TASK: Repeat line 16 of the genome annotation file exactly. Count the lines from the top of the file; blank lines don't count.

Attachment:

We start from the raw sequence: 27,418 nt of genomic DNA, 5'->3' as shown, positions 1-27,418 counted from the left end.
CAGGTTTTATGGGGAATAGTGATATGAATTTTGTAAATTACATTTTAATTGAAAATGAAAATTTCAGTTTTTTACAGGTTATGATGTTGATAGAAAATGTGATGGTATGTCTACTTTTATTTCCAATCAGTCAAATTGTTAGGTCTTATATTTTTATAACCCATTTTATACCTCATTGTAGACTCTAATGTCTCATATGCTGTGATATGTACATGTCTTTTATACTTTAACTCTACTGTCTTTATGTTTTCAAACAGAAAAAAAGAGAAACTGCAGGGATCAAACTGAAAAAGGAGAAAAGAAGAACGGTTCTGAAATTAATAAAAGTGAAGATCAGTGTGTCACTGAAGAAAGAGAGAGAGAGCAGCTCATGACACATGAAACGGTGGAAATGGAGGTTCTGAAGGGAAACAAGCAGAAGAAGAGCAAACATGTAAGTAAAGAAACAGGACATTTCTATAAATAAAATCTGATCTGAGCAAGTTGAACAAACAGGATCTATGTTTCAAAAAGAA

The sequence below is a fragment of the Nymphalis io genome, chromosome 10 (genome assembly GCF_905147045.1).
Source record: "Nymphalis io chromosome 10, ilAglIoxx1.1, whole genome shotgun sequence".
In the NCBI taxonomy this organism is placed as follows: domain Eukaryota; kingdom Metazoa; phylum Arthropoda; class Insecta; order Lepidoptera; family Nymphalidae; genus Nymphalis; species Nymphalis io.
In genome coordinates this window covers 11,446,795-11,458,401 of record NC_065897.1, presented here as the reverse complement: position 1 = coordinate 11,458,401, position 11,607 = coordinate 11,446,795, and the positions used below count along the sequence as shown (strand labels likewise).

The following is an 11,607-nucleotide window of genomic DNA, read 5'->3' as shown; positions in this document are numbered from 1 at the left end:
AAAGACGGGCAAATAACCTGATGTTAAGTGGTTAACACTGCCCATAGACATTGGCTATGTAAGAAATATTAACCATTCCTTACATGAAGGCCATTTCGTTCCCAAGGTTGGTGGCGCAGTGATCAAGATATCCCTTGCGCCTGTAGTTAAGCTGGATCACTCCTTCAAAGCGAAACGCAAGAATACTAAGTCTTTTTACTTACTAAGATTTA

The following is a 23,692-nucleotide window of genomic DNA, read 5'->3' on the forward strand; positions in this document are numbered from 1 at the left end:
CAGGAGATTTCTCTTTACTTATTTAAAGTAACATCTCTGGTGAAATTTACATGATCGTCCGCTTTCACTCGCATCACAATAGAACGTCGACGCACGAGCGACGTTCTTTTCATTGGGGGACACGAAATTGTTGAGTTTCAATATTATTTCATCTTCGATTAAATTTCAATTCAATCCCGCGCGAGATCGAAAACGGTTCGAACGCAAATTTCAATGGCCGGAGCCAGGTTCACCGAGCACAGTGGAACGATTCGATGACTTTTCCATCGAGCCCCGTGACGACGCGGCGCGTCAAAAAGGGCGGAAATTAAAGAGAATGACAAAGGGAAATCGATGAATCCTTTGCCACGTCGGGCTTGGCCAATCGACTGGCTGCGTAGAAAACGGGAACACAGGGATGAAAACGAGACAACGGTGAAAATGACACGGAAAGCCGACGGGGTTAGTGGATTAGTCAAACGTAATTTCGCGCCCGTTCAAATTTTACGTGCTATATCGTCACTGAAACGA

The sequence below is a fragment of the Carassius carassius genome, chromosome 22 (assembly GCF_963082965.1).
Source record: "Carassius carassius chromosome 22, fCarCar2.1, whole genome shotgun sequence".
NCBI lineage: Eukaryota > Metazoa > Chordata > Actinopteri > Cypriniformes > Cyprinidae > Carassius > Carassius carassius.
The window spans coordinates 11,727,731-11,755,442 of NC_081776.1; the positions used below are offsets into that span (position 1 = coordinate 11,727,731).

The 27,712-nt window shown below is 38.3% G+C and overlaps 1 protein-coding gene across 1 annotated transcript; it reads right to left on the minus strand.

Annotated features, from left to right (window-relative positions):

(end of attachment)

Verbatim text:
Annotated features, from left to right (window-relative positions):